When it comes to nutrition and health, the responsibility rests with individuals. Educate yourself! Read about what you're putting into your mouth. Wouldn't you rather pay the farmer now than the doctor later?

  26. Adding in response to Kathy's comment about mrs. Q being a recent "convert." I think a lot of this kind of happens(for some ate least)when you have children. I consider us as a family to have a pretty healthy diet, but my kids have an excellent diet! They don't think anything of it if we have fruit for dessert and love the homemade yogurt and fruit popsicles we make 9no sugar added of course). But when I'm not with my kids, I can eat pretty bad. i don't even want to know how many of the latest McD's toys my kids have (all becasue I grab a happy meal for my lunch when i'm alone..) but my kids, they think pop is only for adults and I kind of like it like that 🙂

  27. "In regards to my long suffering husband (also see my earlier comment), have you heard of "banter?" My husband and I exchange something called "banter" frequently. It livens up things quite a bit. Humor is an important ingredient in a marriage…"

    What a shame you choose to reply to your readers with rudeness and sarcasm. It's not the first such comment I've seen from you. I think I'm done with this blog.

  28. Anonymous – Please advise me on how I should have responded to those comments about my marriage.

  29. I agree with those who think your valid points get lost with your statements about "corporate irresponsibility." Do you think your local butcher down the street should be shut down for selling that delicious summer sausage you ate the other day?

  30. They don't make Poptarts in Australia anymore. Anything we get here had to be imported and they only sell them in Candy shops.

    They used to be in supermarkets here and I vaguely remember them being placed near food like waffles, packaged pancakes and crumpets. I was allowed to have them as a kid, not as a breakfast food but as an occasional after school snack which I had to share with my brother (they came in packets of two).

    I could really do with one now actually…

  31. I am with those who think it is weird (and very immature) to "ban" your husband from buying something. I am married and the second I started that, he'd mention that he doesn't tell me what I can and can't do and it works vice versa. So unless your husband quits work and isn't providing at all to the household income, then he is perfectly allowed to spend his money on whatever he wishes – even if he wanted to buy a dozen donuts and eat them right then.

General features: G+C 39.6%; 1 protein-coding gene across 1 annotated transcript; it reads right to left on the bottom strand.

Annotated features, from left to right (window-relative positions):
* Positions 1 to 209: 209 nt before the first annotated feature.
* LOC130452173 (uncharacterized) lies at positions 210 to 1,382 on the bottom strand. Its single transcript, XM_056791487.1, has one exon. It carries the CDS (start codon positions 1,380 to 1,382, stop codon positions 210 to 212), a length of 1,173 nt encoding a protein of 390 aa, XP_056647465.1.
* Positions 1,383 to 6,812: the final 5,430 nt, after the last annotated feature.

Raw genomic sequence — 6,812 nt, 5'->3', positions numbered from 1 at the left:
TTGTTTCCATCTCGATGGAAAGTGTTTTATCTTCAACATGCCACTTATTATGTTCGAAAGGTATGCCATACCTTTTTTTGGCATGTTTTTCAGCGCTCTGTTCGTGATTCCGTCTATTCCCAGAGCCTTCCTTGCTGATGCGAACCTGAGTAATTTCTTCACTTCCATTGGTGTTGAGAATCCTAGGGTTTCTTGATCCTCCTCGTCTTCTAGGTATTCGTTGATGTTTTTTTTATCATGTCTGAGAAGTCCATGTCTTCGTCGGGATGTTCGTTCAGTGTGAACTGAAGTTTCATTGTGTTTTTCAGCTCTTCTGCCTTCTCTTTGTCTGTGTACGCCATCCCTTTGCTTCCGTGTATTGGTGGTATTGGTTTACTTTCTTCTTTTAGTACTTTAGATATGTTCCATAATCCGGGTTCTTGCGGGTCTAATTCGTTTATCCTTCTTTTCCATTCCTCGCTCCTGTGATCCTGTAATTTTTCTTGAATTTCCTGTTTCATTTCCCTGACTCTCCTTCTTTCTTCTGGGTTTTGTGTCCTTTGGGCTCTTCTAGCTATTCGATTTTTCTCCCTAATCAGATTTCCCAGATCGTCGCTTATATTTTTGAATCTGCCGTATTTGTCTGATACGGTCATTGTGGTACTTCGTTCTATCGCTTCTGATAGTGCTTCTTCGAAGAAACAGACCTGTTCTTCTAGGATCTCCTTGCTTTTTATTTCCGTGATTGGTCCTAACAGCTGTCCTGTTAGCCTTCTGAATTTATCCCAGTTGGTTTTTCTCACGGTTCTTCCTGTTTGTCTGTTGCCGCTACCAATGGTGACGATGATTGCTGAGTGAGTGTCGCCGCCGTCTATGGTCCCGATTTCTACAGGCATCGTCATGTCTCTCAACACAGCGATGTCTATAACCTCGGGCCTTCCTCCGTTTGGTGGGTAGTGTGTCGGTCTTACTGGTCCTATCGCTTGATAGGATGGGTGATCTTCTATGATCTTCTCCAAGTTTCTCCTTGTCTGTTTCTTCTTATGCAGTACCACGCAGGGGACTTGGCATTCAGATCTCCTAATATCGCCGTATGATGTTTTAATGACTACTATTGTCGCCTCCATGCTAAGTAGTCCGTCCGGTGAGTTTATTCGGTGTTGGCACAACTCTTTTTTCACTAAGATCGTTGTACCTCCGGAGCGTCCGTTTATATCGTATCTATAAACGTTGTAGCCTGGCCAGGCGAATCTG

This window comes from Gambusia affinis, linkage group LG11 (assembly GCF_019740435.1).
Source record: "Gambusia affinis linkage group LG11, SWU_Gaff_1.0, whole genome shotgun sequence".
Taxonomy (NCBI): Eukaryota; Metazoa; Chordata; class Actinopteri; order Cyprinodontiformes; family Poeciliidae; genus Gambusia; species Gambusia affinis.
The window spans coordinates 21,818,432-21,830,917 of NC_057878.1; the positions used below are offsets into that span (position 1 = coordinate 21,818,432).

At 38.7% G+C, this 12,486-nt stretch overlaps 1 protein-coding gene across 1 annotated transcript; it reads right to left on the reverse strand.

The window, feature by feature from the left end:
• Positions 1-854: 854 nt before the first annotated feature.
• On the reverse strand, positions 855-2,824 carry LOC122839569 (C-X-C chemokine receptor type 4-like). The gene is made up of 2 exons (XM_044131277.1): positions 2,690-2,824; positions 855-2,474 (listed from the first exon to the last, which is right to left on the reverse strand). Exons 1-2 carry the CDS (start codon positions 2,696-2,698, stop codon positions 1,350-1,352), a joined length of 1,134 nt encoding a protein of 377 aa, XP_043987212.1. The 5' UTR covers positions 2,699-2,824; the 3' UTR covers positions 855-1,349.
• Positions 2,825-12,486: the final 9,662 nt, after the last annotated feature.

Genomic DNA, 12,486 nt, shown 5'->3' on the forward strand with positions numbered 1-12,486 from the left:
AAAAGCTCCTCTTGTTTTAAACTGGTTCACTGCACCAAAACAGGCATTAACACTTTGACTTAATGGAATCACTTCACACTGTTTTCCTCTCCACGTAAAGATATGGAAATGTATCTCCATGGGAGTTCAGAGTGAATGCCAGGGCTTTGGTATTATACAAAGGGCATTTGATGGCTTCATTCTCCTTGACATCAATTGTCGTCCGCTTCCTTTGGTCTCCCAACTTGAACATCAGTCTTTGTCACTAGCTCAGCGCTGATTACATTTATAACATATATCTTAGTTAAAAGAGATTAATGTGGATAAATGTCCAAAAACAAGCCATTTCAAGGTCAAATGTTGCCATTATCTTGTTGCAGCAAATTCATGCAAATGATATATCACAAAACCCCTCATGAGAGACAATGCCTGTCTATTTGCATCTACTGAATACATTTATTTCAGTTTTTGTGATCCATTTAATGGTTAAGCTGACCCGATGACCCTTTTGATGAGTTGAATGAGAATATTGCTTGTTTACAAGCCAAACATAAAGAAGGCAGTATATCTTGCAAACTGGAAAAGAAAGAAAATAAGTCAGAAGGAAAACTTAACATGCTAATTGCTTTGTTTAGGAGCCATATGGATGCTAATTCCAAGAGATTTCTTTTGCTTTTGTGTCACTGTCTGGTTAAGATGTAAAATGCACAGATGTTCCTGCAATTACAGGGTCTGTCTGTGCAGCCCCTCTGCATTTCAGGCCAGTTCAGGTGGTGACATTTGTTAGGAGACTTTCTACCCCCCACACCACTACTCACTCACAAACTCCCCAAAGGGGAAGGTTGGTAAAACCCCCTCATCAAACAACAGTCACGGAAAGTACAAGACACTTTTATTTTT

Again people, it is so more important to teach children things in moderation than say "no, this is junk good – never ever eat it because it is evil" which seems to be the tactic a lot of posters here are taking. You are only encouraging the same children when they grow up to wind up eating more of the things they weren't allowed as children instead of learning how to make a good decision. You do realize they will find out about these foods you are pretending they don't know anything about at least by the time they hit middle school and definitely for sure by high school. One poptart (or donut or whatever) is okay in moderation as long as the majority of the time you are making the correct decisions.

  32. The last time I ate a pop tart (they were in the vending machine at work), I felt ill afterward. Queasy and headachy. I don't know which ingredient did it, probably all the sugar. I used to eat them all the time as a kid, though. My family loves junk/processed/fast/convenience foods. I'm the rebel who grew up and tried to learn to eat healthy…a work in progress, actually. But pop tarts are forever banished from my diet.

  33. I am loving these ad posts! Another one you should consider is the new Chef Boyardee commercials. Advocating not telling children that they're eating veggies, making a big deal out of not letting them know that the raviolis they eat are healthy. I mean, I understand that vegetables can be a fight to get kids to eat… but shouldn't we be taking more of a Hidden Valley Ranch stance on the issue (I love those commercials)? We should be advocating that vegetables are good and yummy and can be fun, not putting mothers in time out for having the "audacity" of telling kids they are actually eating healthy? It bothers me everytime I see those ads..